How Does Warren Buffett Choose His Stocks?

How Does Warren Buffett Choose His Stocks?

5 Key Clues to the Legendary Investor’s Formula for Success

Fact checked by Vikki VelasquezReviewed by Amilcar ChavarriaFact checked by Vikki VelasquezReviewed by Amilcar Chavarria

Fellow investors have long praised—and envied—Warren Buffett’s seemingly uncanny ability to pick stocks. By steadfastly following certain investing principles, he has amassed a net worth estimated at $130 billion, as of July 2024. So what exactly does he look for in a stock? Here are some clues.

Key Takeaways

  • In picking stocks, Warren Buffett looks for companies that have provided a good return on equity over many years, particularly when compared to rival companies in the same industry.
  • Buffett also reviews a company’s profit margins to ensure they are healthy and growing.
  • Buffett prefers companies that have a unique product or service that gives them a competitive advantage.
  • As a value investor, he seeks out stocks that are undervalued relative to the company’s intrinsic worth.
How Does Warren Buffett Choose His Stocks?

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Warren Buffett’s Value Investing Approach

Warren Buffett belongs to the value investing school, popularized by his mentor Benjamin Graham. Value investing focuses on the intrinsic value of a particular stock rather than technical indicators, such as moving averages, volume, or momentum. Determining intrinsic value is an exercise in understanding a company’s financials, especially official filings such as earnings and income statements.

In making investments for his holding companyBerkshire Hathaway, Buffett follows a longtime and well-publicized strategy, seeking out the shares of businesses with consistent earning power, a good return on equity (ROE), and capable management—and that are also sensibly priced, if not underpriced).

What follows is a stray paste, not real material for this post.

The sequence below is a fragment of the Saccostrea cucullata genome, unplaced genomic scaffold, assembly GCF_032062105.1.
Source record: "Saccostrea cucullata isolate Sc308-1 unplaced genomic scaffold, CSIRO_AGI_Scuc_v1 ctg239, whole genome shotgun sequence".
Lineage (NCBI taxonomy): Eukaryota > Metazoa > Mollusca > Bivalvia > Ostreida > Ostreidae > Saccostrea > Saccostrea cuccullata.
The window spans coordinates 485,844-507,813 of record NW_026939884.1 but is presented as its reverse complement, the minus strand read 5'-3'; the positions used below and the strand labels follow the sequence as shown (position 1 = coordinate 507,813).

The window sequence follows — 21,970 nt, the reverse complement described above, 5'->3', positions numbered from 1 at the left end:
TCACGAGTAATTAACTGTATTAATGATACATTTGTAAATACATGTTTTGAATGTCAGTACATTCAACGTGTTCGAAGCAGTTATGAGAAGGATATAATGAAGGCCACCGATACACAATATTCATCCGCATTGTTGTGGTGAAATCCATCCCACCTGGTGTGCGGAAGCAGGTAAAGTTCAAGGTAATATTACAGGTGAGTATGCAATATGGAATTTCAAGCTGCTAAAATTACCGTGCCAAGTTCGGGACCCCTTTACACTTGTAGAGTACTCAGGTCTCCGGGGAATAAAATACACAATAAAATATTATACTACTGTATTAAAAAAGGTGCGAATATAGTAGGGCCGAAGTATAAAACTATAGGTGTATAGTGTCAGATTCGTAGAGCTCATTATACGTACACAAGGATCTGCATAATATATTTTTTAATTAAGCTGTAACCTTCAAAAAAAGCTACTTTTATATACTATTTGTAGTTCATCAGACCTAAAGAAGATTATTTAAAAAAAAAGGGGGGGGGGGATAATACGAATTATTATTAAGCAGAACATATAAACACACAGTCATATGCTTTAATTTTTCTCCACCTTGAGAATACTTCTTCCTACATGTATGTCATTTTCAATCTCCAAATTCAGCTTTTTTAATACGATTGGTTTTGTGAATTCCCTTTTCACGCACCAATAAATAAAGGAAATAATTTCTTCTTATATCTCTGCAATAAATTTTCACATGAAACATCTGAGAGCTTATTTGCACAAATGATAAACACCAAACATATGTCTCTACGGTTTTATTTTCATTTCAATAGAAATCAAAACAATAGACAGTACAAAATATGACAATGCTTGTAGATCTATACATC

To help guide him in these decisions, Buffett asks several key questions:

How Has the Company Performed?

Companies that have been providing a reliable return on equity (ROE) for many years are more desirable than those that have had only a short period of solid returns, in Buffett’s view. And the greater the number of years of good ROE, the better. In order to gauge historical performance, an investor should review at least five to 10 years of a company’s ROE, he maintains.


When looking at a company’s historic return on equity (ROE), it’s also essential to compare it with the ROE of the company’s top competitors in the same industry.

How Much Debt Does the Company Have?

Having a large ratio of debt to equity should raise a red flag, especially if earnings growth has coincided with adding on more debt, such as through acquisitions.

Instead, Buffett prefers earnings growth to come from shareholders’ equity (SE). A company with positive shareholders’ equity is generating enough cash flow to cover its liabilities and not relying on debt to keep it growing or afloat.

How Are the Company’s Profit Margins?

Buffett looks for companies that have a good profit margin, especially those whose profit margins are growing. As is the case with ROE, he looks at the profit margin over several years to discount short-term trends. For a company to stay on Buffett’s radar, its management should be adept at growing profit margins year-over-year, a sign that it is also good at controlling operating costs.

How Unique Are the Company’s Products?